Cambridge Health Alliance | Somerville, MA
Studies have found that Medicaid patients with serious mental illnesses have a significant mortality gap compared with the Medicaid population without serious mental illness. For example, people with schizophrenia die an average of 27.5 years younger—and this disparity is mostly caused by greater incidence and severity of medical conditions, including cardiovascular disease, metabolic disorders, lung disease, various cancers, and other common medical ailments.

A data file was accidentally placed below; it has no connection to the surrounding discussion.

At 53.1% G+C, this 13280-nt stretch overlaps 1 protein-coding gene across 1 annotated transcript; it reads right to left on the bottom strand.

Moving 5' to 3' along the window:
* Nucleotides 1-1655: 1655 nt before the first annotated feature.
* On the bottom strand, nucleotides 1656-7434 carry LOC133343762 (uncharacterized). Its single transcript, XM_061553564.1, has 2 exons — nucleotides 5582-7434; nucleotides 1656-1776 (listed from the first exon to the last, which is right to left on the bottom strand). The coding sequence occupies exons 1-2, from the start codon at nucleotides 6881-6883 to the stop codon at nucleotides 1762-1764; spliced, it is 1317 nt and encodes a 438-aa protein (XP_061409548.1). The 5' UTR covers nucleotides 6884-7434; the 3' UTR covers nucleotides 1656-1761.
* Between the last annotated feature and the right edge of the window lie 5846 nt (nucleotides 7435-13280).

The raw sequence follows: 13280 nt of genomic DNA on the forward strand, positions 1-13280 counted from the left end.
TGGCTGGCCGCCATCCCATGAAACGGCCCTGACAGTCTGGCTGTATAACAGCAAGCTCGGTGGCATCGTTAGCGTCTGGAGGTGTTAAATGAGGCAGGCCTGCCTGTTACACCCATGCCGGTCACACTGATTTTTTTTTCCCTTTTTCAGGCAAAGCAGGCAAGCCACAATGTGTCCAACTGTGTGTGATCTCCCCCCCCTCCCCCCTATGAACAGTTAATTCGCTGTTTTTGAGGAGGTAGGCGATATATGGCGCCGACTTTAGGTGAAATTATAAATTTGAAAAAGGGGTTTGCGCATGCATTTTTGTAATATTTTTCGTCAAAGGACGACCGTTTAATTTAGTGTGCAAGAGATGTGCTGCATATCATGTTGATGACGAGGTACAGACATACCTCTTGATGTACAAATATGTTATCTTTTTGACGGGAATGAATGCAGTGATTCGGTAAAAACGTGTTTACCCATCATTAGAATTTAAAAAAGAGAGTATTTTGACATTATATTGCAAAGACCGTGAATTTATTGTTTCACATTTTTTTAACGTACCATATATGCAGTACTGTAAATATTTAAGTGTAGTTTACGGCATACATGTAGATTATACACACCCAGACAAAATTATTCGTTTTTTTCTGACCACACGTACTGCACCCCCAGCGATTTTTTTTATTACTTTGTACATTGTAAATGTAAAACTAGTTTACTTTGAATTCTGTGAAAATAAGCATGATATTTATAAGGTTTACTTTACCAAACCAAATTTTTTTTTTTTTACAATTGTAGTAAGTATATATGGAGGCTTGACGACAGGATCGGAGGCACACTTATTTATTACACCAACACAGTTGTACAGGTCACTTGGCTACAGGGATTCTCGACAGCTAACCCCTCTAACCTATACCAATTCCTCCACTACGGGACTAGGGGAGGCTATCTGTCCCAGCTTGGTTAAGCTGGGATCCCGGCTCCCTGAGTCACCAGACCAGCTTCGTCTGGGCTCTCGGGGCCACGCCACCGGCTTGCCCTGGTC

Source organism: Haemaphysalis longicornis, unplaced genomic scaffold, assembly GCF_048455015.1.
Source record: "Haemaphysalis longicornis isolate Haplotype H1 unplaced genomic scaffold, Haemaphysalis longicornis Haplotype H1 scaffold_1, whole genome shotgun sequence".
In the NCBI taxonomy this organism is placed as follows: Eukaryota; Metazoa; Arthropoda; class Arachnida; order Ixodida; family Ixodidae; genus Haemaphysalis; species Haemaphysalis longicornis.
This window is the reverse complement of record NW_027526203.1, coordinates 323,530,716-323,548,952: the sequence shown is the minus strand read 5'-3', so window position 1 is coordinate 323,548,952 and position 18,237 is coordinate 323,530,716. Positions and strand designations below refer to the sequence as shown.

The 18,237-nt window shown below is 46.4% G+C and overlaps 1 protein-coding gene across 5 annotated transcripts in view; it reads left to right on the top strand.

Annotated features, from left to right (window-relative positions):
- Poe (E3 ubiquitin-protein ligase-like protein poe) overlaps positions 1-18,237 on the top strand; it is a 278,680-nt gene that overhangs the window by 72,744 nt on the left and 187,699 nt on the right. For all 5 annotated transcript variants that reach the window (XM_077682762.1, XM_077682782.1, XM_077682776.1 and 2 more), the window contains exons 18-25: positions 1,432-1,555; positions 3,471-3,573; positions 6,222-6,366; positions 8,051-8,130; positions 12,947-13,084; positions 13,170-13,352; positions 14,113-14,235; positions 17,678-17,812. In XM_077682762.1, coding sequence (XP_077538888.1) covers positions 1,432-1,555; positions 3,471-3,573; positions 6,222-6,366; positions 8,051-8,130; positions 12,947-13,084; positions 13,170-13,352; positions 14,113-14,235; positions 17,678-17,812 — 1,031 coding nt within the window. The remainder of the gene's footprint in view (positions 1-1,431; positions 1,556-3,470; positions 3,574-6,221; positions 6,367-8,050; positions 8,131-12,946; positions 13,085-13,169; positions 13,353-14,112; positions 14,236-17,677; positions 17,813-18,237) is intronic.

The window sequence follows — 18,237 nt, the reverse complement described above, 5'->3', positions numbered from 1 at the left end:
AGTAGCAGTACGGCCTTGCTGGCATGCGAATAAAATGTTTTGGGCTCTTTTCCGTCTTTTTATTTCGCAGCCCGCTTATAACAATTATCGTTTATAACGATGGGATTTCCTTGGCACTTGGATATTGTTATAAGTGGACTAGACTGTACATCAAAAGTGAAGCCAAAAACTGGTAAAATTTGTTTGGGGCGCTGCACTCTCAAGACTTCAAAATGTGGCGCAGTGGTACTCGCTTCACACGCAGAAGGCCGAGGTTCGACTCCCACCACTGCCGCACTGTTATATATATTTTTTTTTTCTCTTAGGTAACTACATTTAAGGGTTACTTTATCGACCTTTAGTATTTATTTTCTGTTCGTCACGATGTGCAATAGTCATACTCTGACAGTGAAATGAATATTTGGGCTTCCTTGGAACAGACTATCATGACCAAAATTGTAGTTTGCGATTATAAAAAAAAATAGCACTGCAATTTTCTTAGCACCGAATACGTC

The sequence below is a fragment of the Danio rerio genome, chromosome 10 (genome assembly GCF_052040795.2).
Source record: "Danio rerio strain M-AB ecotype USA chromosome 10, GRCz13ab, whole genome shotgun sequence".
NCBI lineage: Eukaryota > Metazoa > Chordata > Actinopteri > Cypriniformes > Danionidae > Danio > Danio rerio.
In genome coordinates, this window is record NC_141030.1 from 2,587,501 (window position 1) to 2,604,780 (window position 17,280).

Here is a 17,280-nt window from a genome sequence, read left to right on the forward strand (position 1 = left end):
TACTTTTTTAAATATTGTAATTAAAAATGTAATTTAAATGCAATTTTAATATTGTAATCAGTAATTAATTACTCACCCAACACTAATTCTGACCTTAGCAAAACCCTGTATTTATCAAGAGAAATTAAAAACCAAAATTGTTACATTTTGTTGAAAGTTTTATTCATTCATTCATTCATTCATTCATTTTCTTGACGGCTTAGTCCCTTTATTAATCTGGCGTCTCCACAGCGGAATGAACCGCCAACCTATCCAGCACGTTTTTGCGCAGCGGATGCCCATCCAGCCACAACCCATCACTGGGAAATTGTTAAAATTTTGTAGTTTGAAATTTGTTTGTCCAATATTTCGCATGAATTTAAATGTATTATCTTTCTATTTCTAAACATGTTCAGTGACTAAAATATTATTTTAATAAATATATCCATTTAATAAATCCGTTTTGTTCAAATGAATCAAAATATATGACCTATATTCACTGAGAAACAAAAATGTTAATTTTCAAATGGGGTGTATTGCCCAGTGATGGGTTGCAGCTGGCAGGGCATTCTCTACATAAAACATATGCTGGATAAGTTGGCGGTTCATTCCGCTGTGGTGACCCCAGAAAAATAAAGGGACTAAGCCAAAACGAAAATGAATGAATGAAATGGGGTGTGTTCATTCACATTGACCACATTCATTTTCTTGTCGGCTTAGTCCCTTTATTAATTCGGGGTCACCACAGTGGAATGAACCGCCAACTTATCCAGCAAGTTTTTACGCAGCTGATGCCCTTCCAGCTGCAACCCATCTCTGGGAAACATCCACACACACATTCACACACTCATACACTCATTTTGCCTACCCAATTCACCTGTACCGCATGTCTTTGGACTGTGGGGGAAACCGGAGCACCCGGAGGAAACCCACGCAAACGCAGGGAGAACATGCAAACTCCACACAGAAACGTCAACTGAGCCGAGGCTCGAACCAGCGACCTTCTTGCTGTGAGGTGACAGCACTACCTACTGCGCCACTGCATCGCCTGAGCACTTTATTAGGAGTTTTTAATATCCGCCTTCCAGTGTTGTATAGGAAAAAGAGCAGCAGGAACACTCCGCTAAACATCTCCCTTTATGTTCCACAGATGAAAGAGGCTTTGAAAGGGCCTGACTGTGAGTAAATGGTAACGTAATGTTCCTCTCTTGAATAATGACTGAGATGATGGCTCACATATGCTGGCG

To address this discrepancy, Cambridge Health Alliance (CHA), an academic community health system located just outside Boston, decided to launch a “Behavioral Health Home” program in 2015. This service model, piloted in Somerville, Mass., is designed to integrate medical services and care management with mental health care to offer more comprehensive, team-based care in an outpatient mental health clinic. The core idea is that mental health clinics may be a more comfortable and effective medical home for people with serious mental illness (psychotic disorders, bipolar disorder, personality disorders, PTSD, obsessive-compulsive disorder, etc.) than traditional primary care practices. CHA adopted the Behavioral Health Home specifically to improve care for people with schizophrenia-spectrum and bipolar disorders. The program serves CHA patients on a variety of health plans, though more than 90 percent are public payer.